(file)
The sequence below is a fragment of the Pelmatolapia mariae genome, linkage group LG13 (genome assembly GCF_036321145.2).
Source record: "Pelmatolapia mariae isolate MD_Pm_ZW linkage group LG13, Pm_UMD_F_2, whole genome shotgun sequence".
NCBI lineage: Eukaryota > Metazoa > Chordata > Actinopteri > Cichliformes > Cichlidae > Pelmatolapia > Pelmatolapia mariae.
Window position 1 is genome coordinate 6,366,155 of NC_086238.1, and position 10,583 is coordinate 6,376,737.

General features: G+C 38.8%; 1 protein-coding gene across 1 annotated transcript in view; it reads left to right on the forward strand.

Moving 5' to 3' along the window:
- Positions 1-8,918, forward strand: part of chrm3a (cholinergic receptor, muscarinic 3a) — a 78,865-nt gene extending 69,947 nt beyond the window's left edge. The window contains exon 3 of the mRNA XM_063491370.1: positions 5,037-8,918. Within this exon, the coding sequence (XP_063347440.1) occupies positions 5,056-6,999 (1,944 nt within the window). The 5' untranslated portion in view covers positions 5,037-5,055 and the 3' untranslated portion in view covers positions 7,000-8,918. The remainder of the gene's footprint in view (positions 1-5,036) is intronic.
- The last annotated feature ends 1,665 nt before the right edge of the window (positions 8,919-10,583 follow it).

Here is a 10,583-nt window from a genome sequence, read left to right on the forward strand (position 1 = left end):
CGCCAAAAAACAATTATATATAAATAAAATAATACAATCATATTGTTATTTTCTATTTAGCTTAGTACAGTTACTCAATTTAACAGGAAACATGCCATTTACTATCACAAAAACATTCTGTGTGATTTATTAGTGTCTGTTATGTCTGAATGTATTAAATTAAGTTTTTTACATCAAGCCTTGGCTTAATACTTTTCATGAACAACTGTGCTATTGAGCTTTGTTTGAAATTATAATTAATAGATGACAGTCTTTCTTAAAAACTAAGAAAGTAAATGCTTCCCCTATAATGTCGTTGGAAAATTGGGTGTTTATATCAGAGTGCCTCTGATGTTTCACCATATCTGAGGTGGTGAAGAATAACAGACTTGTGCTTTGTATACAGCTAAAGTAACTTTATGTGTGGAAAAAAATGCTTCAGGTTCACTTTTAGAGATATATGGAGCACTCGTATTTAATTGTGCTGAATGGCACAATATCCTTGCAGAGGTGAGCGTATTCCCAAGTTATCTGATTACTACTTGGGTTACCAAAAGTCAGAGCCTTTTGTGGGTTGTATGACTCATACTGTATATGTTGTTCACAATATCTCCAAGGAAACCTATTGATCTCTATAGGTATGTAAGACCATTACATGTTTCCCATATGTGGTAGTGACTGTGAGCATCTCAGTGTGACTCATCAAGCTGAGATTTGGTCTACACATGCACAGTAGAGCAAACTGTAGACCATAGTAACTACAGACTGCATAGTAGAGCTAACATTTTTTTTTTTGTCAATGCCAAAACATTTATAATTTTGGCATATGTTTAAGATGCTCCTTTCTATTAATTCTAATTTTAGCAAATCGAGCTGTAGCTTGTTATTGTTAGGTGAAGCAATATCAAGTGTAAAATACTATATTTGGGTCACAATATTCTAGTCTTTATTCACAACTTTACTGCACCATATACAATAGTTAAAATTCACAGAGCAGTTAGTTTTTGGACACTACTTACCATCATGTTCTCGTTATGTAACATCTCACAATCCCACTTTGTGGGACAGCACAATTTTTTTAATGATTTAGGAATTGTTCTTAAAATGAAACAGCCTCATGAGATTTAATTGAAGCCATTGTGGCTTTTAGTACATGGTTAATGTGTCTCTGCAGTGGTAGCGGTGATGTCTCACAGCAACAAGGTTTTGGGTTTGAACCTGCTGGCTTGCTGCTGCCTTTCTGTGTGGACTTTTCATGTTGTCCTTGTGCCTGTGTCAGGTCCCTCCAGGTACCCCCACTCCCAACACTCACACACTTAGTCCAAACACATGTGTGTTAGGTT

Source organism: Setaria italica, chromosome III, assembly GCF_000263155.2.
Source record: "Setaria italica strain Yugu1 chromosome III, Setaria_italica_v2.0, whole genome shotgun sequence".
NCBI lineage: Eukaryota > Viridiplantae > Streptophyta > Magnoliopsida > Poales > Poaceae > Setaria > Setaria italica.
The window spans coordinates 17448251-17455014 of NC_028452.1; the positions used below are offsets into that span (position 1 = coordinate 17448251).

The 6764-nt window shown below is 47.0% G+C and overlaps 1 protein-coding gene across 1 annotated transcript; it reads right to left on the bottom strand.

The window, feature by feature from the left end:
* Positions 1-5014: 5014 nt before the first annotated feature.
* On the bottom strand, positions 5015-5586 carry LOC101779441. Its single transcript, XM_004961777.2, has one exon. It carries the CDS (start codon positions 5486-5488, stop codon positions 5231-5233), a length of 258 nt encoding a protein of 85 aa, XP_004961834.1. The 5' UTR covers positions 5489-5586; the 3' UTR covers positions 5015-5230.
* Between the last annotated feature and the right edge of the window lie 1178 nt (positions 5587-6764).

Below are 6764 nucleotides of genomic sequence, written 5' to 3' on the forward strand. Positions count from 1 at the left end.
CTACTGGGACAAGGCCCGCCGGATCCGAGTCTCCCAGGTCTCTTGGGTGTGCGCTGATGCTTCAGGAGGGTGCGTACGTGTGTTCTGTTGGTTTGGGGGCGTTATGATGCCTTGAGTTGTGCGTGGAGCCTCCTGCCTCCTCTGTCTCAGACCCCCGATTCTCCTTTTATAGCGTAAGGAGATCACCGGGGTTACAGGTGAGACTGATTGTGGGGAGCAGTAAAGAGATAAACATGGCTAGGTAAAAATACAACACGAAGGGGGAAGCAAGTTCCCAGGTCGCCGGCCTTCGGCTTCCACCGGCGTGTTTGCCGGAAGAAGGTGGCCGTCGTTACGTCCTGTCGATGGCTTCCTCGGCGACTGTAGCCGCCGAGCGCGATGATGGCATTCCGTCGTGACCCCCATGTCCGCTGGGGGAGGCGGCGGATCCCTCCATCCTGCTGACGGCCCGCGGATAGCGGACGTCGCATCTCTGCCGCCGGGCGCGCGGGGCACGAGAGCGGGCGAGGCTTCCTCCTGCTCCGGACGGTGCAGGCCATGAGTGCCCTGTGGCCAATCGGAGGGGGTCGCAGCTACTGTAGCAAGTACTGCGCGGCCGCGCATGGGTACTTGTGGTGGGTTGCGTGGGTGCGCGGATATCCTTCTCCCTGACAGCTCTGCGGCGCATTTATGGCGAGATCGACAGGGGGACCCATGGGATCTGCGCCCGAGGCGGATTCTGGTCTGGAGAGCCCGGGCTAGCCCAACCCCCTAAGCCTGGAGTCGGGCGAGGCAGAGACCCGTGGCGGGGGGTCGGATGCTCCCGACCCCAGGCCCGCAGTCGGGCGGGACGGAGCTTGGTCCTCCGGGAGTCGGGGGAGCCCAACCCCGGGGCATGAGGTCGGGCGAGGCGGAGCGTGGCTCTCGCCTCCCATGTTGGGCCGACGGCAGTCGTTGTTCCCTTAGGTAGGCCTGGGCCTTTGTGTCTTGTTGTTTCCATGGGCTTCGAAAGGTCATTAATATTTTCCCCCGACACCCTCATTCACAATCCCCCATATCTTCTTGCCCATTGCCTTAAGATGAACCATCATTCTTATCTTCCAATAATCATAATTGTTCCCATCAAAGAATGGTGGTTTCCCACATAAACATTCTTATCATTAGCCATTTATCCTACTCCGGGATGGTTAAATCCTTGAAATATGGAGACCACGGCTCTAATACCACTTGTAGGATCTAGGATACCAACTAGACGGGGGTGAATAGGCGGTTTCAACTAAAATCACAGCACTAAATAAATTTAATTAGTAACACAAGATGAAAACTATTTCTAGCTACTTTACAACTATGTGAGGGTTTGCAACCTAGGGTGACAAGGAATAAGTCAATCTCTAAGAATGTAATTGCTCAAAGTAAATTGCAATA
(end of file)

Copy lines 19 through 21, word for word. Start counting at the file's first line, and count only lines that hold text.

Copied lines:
* Between the last annotated feature and the right edge of the window lie 1178 nt (positions 5587-6764).

Below are 6764 nucleotides of genomic sequence, written 5' to 3' on the forward strand. Positions count from 1 at the left end.
CTACTGGGACAAGGCCCGCCGGATCCGAGTCTCCCAGGTCTCTTGGGTGTGCGCTGATGCTTCAGGAGGGTGCGTACGTGTGTTCTGTTGGTTTGGGGGCGTTATGATGCCTTGAGTTGTGCGTGGAGCCTCCTGCCTCCTCTGTCTCAGACCCCCGATTCTCCTTTTATAGCGTAAGGAGATCACCGGGGTTACAGGTGAGACTGATTGTGGGGAGCAGTAAAGAGATAAACATGGCTAGGTAAAAATACAACACGAAGGGGGAAGCAAGTTCCCAGGTCGCCGGCCTTCGGCTTCCACCGGCGTGTTTGCCGGAAGAAGGTGGCCGTCGTTACGTCCTGTCGATGGCTTCCTCGGCGACTGTAGCCGCCGAGCGCGATGATGGCATTCCGTCGTGACCCCCATGTCCGCTGGGGGAGGCGGCGGATCCCTCCATCCTGCTGACGGCCCGCGGATAGCGGACGTCGCATCTCTGCCGCCGGGCGCGCGGGGCACGAGAGCGGGCGAGGCTTCCTCCTGCTCCGGACGGTGCAGGCCATGAGTGCCCTGTGGCCAATCGGAGGGGGTCGCAGCTACTGTAGCAAGTACTGCGCGGCCGCGCATGGGTACTTGTGGTGGGTTGCGTGGGTGCGCGGATATCCTTCTCCCTGACAGCTCTGCGGCGCATTTATGGCGAGATCGACAGGGGGACCCATGGGATCTGCGCCCGAGGCGGATTCTGGTCTGGAGAGCCCGGGCTAGCCCAACCCCCTAAGCCTGGAGTCGGGCGAGGCAGAGACCCGTGGCGGGGGGTCGGATGCTCCCGACCCCAGGCCCGCAGTCGGGCGGGACGGAGCTTGGTCCTCCGGGAGTCGGGGGAGCCCAACCCCGGGGCATGAGGTCGGGCGAGGCGGAGCGTGGCTCTCGCCTCCCATGTTGGGCCGACGGCAGTCGTTGTTCCCTTAGGTAGGCCTGGGCCTTTGTGTCTTGTTGTTTCCATGGGCTTCGAAAGGTCATTAATATTTTCCCCCGACACCCTCATTCACAATCCCCCATATCTTCTTGCCCATTGCCTTAAGATGAACCATCATTCTTATCTTCCAATAATCATAATTGTTCCCATCAAAGAATGGTGGTTTCCCACATAAACATTCTTATCATTAGCCATTTATCCTACTCCGGGATGGTTAAATCCTTGAAATATGGAGACCACGGCTCTAATACCACTTGTAGGATCTAGGATACCAACTAGACGGGGGTGAATAGGCGGTTTCAACTAAAATCACAGCACTAAATAAATTTAATTAGTAACACAAGATGAAAACTATTTCTAGCTACTTTACAACTATGTGAGGGTTTGCAACCTAGGGTGACAAGGAATAAGTCAATCTCTAAGAATGTAATTGCTCAAAGTAAATTGCAATA